Government must disband the LDUs

Author: Phillip Matogo. PHOTO/FILE

What you need to know:

  • ‘‘ During the lockdown, LDUs developed the reputation for actually abridging human rights ”

This week civil society organisations such as Centre for Constitutional Governance, Human Rights Centre Uganda, Alliance for Finance Monitoring and the Uganda National NGO Forum expressed disquiet over the country’s public debt; which has currently reached a jaw-dropping Shs80 trillion.
“We are concerned about the growing public debt which is currently standing at 50.3 percent of GDP. Unfortunately, most of the borrowed funds are lost through multiple public sector leakages,” Margret Sekaggya, the chairperson of the Uganda National NGO Forum, said.

At 50.3 per cent, Uganda’s public debt to GDP ratio has already gone through the internationally accepted ceiling of 50 per cent.
As a remedy to this intolerable situation, civil society organisation  would do well to demand a reduction in the size of government. It can look closely at government organs to advise on which ones are vital or vestigial. 
To those who recall their biology, vestigial organs are organs which have become functionless in the course of evolution. 
A case in point being the Local Defence Units (LDUs), which have devolved as the National Resistance Movement (NRM) has evolved. 
Indeed, LDUs began as Local Defence Forces whose purport was to defend the nascent NRM democracy. 

In 1986, the Resistance Councils (RCs) made up the institutional framework of councils and committees as public channels for political participation and interest articulation. 
The RC system’s emphasis on everybody getting involved in how they were governed was also backed by law as the National Resistance Council, formerly the supreme organ of the NRM and country’s legislature, passed two statues to legalise it. 
These statutes were the Resistance Council and Committees Statute 9 (1988) and the Resistance Committees’ Judicial Power Statute 1 (1988).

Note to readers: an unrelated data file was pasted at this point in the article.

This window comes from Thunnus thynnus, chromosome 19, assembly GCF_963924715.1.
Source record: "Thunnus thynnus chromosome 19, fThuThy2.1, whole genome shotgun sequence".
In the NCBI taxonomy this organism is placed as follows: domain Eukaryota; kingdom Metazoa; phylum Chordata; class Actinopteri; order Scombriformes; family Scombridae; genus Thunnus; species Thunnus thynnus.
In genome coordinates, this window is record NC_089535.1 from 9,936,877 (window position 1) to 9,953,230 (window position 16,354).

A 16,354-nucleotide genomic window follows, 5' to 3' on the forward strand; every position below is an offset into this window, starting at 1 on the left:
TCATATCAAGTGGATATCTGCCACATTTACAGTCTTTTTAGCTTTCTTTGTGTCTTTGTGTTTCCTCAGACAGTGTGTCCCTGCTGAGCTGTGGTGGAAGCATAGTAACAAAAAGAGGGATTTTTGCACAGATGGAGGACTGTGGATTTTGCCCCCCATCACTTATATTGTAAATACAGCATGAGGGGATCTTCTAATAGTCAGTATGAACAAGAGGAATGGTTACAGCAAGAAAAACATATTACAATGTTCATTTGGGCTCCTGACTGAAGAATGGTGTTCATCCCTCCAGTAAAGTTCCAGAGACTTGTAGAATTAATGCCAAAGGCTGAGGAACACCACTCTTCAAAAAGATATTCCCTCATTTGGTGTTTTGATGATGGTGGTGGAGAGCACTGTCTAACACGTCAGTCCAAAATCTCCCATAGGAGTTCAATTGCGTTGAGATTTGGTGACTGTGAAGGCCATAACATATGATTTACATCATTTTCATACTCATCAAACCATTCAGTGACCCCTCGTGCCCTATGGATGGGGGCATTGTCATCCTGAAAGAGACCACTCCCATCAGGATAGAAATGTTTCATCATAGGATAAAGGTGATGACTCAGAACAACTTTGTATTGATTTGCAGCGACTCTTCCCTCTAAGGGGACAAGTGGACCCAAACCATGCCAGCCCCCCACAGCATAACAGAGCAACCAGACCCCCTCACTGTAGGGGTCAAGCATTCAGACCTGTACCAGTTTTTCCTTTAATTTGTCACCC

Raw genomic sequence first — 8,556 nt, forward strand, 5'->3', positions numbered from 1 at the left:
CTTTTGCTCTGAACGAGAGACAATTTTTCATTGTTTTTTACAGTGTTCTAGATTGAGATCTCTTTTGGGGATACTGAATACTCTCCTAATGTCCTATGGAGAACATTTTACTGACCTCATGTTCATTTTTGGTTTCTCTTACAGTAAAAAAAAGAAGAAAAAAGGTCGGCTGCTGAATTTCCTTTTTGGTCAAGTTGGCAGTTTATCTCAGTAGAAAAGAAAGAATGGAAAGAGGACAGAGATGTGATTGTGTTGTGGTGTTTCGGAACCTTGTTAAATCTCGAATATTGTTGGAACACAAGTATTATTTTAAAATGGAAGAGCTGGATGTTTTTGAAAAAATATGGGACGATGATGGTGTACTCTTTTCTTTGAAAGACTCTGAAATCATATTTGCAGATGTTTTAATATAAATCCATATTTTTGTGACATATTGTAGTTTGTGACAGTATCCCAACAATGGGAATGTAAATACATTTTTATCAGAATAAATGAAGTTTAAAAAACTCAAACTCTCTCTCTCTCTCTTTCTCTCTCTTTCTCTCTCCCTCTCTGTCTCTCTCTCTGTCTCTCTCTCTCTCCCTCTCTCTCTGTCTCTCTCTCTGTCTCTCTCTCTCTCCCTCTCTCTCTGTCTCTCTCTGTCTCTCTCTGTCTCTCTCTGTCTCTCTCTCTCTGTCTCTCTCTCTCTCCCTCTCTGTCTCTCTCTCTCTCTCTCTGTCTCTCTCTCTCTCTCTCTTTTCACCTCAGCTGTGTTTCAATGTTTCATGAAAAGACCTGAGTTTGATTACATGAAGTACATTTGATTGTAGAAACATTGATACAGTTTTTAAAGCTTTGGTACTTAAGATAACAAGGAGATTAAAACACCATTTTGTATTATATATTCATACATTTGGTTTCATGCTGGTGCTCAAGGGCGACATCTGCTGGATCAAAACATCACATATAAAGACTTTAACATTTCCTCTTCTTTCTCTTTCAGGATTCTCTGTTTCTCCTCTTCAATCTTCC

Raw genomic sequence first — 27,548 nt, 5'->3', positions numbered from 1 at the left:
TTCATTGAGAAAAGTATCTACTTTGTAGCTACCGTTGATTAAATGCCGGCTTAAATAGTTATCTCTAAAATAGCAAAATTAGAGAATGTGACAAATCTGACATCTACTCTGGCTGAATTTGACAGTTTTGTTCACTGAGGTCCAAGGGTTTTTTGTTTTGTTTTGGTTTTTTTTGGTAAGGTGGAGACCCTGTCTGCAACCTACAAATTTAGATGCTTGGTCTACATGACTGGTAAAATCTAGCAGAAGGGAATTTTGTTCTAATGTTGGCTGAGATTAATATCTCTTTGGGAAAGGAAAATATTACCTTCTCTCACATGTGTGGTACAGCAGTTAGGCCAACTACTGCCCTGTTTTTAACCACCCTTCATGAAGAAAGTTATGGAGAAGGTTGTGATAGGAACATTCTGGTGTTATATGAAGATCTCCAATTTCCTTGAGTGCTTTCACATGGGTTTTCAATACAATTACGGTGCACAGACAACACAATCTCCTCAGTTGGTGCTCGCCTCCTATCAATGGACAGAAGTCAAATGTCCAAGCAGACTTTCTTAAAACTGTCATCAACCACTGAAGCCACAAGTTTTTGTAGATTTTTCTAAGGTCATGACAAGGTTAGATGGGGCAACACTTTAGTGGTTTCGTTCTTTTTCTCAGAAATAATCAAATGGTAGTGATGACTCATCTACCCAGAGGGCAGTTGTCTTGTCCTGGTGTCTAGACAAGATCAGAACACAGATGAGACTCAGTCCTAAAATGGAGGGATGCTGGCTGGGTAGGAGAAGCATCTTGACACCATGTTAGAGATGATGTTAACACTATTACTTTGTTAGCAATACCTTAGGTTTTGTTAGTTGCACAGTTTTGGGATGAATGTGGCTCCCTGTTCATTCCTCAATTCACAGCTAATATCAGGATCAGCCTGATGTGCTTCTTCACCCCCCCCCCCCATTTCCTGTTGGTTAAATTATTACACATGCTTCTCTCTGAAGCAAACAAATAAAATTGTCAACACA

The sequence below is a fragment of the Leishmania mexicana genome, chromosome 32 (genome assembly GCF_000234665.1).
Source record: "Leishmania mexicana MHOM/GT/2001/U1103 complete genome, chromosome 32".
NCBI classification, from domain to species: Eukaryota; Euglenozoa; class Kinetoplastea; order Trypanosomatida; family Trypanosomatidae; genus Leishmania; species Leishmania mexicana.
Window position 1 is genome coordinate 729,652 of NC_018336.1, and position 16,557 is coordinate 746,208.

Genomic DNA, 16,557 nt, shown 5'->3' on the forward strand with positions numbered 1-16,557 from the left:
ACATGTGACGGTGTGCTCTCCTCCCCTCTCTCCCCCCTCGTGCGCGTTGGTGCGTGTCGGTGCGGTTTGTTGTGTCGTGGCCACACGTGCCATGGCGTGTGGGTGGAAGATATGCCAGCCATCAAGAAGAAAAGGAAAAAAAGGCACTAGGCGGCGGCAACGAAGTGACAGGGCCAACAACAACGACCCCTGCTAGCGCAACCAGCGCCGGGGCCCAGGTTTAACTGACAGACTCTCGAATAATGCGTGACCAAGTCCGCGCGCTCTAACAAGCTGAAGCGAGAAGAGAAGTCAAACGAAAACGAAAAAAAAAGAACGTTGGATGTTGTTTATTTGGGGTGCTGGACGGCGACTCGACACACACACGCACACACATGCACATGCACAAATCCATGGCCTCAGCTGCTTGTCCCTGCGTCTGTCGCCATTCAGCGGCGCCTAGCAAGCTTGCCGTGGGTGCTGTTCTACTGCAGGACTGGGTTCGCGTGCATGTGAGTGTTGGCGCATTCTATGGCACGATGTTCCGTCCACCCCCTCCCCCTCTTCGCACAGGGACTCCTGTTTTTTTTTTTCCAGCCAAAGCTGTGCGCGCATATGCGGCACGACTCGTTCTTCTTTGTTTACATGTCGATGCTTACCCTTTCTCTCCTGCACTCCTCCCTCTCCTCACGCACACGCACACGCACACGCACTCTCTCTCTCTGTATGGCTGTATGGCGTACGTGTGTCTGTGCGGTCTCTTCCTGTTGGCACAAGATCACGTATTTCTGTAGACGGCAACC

The RC system, while initially raising the eyebrows of concerned citizens, was heartily embraced countrywide. 
Well, almost countrywide. 

In some parts of the country, largely the north and east, RC officials were being attacked and killed. As a means of self-defence, RC officials were trained into LDUs. 
Thus, as you can see, the RCs served as the NRM’s paramount participatory organ and LDUs were created to defend it and, by extension, the human rights of Ugandans. 
However, especially during the Covid-19 lockdown, LDUs developed the reputation for actually abridging human rights as they assaulted, tortured and murdered Ugandans.  Now, since LDUs were created in defence of our rights, especially the right to free expression, and they are no longer defending said rights, why are they still in existence? 
It seems that LDUs were also considered vestigial to government, in the grander scheme of rights protection and promotion. That’s because government now calls them auxiliary forces to the Uganda People’s Defence Forces (UPDF). 
Yet the UPDF, in 2019, came under the national spotlight for failing to pay the LDUs who had been deployed in Kampala and its peri-urban environs.

The then minister of Defence and Veteran Affairs Adolf Mwesige, while appearing before the parliamentary Committee on Defence and Internal Affairs, said their request of Shs80.4b to cater for the LDU wages had been rejected by the Treasury. 
Still, the UPDF said it hoped to recruit 10,000 LDUs from each district to boost the already existing number in all divisions countrywide.
Of course, this adds more fat to a ballooning public debt. 
Also, more seriously, it serves as a reminder of just how the NRM government has departed from its principles. Since LDUs went from peoples’  militia to being a paramilitary arm of the state.  This alone should tell us that government’s primary constituency is the army. While Ugandans, and their rights; have been relegated to a defencelessness which becomes more pronounced as government becomes more autocratic.  

Mr Matogo is the managing editor Fasihi Magazine. 
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